A team led by Florida State University chemists developed a new test for detecting biomarkers related to several types of cancer. Their research was recently published in Journal of the American Chemical Society.

“Better tools for detecting cancer mean more effective treatment for patients,” says study co-author Hedi Mattoussi, a professor in the FSU Department of Chemistry and Biochemistry. “Our goal in this research was to build a biosensor that would light up in the presence of cancer markers, offering another tool for the ongoing problem of detecting this disease.”

New Biosensing Platform

The biosensing platform is made of a gold nanoparticle and molecules called peptides that are labeled with a dye. The components are connected by chemical bonds, and the gold nanoparticle keeps the dye from glowing in the presence of UV light. When a patient sample containing the enzyme MMP-14—a biomarker for various types of cancers, but most commonly for breast cancer—is added, it breaks bonds in the peptides, separating a fragment with the dye from the gold. Without the gold to absorb the energy from the dye, the sample begins to glow.

“You start with a system that is dark, which we can think of as ‘off,’ like we would with a light switch,” Mattoussi says. “When you bring in the enzyme, the system turns ‘on’ and emits light. It is like a beacon.”

The light glowing from the sample depends on the concentration of the enzyme and interaction time. By measuring that light, researchers can generate data that inform them if a cancer marker is present in a sample and in what levels.

Various tests already exist for examining whether a patient has cancer. This research aims to serve as a step toward developing a method that can test for a wider variety of cancers.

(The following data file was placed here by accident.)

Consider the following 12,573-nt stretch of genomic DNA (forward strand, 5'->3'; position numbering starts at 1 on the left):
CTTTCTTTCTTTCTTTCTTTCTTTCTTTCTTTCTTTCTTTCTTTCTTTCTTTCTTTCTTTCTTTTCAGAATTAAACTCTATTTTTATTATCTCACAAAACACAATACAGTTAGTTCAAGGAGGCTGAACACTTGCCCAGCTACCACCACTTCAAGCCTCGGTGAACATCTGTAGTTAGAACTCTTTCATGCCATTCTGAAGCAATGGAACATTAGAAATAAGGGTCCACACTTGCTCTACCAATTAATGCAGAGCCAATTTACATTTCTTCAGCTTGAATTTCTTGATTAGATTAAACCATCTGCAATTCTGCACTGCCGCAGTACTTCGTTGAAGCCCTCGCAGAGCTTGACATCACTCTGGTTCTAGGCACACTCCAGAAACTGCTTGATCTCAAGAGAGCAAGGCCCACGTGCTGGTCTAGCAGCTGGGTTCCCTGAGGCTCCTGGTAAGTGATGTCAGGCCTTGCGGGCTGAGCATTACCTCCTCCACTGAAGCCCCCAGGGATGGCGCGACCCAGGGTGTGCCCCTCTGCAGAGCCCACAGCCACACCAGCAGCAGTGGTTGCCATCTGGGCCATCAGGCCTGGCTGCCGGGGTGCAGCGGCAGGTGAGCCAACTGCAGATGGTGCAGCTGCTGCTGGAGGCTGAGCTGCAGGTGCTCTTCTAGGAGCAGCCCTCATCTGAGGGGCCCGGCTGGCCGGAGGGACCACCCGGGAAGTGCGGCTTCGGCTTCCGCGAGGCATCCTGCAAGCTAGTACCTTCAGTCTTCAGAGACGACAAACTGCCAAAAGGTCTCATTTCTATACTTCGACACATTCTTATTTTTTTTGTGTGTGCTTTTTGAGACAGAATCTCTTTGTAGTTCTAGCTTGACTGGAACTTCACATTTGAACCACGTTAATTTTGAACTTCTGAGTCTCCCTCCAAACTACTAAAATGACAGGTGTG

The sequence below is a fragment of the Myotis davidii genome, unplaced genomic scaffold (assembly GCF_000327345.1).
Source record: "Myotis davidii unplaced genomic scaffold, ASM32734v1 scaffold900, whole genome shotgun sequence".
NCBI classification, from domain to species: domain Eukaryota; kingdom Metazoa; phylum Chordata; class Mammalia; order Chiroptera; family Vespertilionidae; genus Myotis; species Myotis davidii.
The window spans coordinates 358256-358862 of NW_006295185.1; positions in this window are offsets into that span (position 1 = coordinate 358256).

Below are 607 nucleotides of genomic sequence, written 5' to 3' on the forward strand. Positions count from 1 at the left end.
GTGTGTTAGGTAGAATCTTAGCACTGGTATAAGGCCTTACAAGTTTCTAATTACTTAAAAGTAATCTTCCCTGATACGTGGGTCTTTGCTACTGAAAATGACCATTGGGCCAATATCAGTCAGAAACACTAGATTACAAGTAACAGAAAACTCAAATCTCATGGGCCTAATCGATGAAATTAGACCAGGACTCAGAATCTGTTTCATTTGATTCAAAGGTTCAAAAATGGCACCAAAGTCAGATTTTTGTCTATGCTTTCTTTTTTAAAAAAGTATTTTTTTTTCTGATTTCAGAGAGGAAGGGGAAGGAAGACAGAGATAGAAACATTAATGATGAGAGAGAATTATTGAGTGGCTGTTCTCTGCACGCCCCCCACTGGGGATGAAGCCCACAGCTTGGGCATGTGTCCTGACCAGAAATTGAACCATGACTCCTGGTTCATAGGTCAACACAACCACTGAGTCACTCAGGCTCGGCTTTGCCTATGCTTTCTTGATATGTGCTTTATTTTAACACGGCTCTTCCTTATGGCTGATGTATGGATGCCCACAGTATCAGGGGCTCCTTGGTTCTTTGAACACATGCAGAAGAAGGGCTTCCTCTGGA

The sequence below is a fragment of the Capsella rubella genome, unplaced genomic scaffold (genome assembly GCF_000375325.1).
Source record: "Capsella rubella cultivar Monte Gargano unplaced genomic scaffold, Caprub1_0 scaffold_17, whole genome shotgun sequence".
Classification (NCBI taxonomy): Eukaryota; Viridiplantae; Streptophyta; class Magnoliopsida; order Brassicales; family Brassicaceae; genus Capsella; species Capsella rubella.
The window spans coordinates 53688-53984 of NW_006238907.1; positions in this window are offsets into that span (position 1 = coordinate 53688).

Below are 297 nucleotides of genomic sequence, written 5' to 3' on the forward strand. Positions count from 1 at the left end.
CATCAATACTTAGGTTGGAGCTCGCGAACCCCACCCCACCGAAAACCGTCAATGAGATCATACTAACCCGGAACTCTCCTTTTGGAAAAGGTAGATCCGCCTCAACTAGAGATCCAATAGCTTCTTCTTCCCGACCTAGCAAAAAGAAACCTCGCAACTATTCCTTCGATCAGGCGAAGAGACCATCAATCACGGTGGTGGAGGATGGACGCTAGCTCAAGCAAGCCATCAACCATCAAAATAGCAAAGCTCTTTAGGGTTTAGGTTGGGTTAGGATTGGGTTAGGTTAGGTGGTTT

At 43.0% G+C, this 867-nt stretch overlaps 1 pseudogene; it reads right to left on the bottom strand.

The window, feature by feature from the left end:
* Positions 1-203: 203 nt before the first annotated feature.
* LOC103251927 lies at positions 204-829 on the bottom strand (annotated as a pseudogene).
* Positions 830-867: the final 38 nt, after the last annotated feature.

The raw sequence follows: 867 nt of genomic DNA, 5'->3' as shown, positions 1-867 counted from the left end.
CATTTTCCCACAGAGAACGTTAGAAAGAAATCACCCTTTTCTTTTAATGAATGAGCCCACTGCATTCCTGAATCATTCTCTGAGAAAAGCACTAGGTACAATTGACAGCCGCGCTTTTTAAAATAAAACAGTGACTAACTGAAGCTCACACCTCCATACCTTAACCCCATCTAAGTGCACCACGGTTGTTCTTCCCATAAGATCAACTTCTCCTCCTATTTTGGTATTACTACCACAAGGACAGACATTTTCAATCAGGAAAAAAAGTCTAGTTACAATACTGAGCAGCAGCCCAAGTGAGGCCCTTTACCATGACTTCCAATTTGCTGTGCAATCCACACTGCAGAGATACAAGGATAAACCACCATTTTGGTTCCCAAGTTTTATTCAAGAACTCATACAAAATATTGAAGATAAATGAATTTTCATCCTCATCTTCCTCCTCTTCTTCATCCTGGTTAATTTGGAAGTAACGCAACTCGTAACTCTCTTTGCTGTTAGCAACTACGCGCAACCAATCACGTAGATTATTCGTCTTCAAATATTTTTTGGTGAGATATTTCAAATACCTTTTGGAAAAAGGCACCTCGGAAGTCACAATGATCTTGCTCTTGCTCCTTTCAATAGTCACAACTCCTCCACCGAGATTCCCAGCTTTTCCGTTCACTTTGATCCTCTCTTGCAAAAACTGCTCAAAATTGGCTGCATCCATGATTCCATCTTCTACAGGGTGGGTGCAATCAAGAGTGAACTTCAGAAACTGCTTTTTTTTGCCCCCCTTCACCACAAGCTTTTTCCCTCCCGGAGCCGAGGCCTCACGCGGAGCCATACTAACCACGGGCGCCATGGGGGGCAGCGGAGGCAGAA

Mattoussi and his team tested their system with the MMP-14 enzyme but they plan to expand this research with work that matches more peptide chains with other enzyme cancer markers. With further development, it could allow scientists to use a single assessment to test for a variety of cancers at once.

“The platform we have designed is applicable to any enzyme,” he says. “All that you need to do is vary the nature of the peptide that is attached to the nanoparticle. You change the peptide, you change the enzyme, and it works the same way.

Along with its applications for detecting disease, the research also sheds more light on how enzymes interact with peptides that are attached to nanoparticles and how the addition of enzymes affects the testing system.

“One aspect of our research was the application aspect,” Mattoussi says. “Cancer diagnosis is still a huge problem. Early detection has been a limiting factor. But the other aspect of this work was the ability to develop a platform that starts with a nanoparticle attached to a peptide labeled with a dye and understand the way they interact. How efficient are those interactions? What happens when you vary the size of nanoparticles or the number of peptides? So, there is a practical aspect and a fundamental aspect to this research.”

Co-authors on this paper were Zhicheng Jin, a former FSU doctoral student who is now a postdoctoral associate at Harvard University, Narjes Dridi, Goutam Palui, who is now a researcher at the U.S. Food and Drug Administration, and Professor Qing-Xiang “Amy” Sang, all from FSU; Valle Palomo and Philip E. Dawson, of The Scripps Research Institute; and Jesse V. Jokerst of University of California San Diego.

This work was funded by the National Science Foundation, the Air Force Office of Scientific Research and Kasei-Asahi Corporation.

Featured image: An illustration of how the biomarker testing process developed by Mattoussi’s research team works. Peptides are connected to a gold nanoparticle (AuNP) and to dye. Energy from the dye is transferred to the nanoparticle, which prevents it from glowing under ultraviolet light—a phenomenon known as energy quenching. When an enzyme is added to the testing set-up, it severs the bond between the peptide and the gold nanparticle, allowing it to glow under UV light. Scientists can measure the timing and amount of that glowing to understand if cancer is present in a sample and in what concentrations. Photo: Hedi Mattoussi